Building better adults. The science is in.

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Okay, it’s official. Science has done it. They have the tools and they can build one. The future of tomorrow is here today. They have finally deciphered the arcane impulses that govern our children and unveiled the alchemical process that will unerringly result in the rearing of a perfect child. If that whiffs of nonsense, then your nose is operating as it should. Nevertheless, an article in the independent, which draws on psychological research from the Harvard Grant Study, the longest longitudinal study ever undertaken, has identified 13 key indicators of a child’s future success and rather unsurprisingly it comes down to the parents. Many of these are common sense and you may find yourself mumbling ‘tick’ to many of them, but there may we one or two that give some pause for thought (or discussion if the fancy takes you…comments welcome in the box below). So what do the parents of these wunderkids have in common? Well, before we get started I should point out that, for the sake of expediency, I have forgone the tedious enterprise of listing the various authorities, professional bodies, contributors and mountain of statistics relating to this study. In this way we can get to the meat of things that bit quicker. Be assured the research that underpins this blog is robust and the steady stream of contributors (North American, European et al) are luminous, esteemed and sufficiently eminent.

1.They’re not afraid to let their kid’s get their hands dirty –

They’re not suggesting that these parents are sending their offspring to the workhouse, but rather that little things like doing the dishes, taking out the rubbish etc can teach them important things about life i.e the notion that things don’t simply happen… that sometimes we do things we don’t like…that we struggle. These ideas are the stepping stones to empathy, to learning that humanity is in many ways a collective in which we all, in one way or another, must contribute. A sense of entitlement is the worst barrier to progress. It stultifies and inhibits creativity and progress. The values learnt here enable a child to become a future valued and productive member of a team and to take on individual burdens and succeed independently.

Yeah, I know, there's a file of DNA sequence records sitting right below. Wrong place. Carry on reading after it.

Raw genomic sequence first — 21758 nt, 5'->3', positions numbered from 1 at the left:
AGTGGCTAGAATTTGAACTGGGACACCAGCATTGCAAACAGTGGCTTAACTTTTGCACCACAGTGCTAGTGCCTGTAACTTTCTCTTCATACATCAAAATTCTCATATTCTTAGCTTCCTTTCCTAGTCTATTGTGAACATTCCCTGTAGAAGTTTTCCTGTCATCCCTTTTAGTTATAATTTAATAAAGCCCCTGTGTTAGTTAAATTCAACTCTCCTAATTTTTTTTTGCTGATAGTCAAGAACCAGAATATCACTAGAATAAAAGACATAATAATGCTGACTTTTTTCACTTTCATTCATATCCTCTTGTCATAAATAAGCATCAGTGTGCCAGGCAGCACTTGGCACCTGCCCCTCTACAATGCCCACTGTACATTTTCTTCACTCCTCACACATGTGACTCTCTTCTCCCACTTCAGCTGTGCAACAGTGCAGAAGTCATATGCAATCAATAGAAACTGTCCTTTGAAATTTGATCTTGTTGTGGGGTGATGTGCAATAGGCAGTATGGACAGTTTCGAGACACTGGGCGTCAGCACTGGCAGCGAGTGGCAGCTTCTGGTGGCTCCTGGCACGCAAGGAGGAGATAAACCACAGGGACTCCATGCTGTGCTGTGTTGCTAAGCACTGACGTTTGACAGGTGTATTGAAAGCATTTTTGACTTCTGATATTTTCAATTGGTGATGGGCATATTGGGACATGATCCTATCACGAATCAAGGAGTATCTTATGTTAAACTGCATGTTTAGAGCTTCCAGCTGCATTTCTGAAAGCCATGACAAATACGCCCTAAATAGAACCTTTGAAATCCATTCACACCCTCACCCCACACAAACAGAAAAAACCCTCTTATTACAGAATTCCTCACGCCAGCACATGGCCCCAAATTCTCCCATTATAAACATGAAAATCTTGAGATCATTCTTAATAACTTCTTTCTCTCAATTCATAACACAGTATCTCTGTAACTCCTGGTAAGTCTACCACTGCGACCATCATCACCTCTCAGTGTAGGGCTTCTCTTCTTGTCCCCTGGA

2. They teach their children to get on –

It’s never too early to start. Children do not suddenly decide to cooperate or to be helpful. They don’t wake up one day as a fully fledged problem solver. These things are taught. It is a constant and painstaking process, like water shaping limestone. Behaviour, bad or good, isn’t ignored. It is questioned, unpicked, applauded when warranted and used as a chance to learn. The study showed a significant correlation between the social skills displayed in nursery and primary school with success as adults two decades later. It seems the same skills and behaviours displayed in these younger years were mirrored to a surprising degree in later life (they were observed over the course of 20 years), translating into success in the workplace and relationships for those who were more emotionally and socially developed and regrettably poorer life outcomes for those who were less so. Indeed, the former were far more likely to earn a college degree and have a full-time job by age 25 than those with limited social skills. Conversely a significant number of those who illustrated poorer social skills in their primary years were much more likely to be in a poorer demographic in adulthood with higher incidences of criminal activity, addiction and lower levels of employment and a higher dependence on the state.

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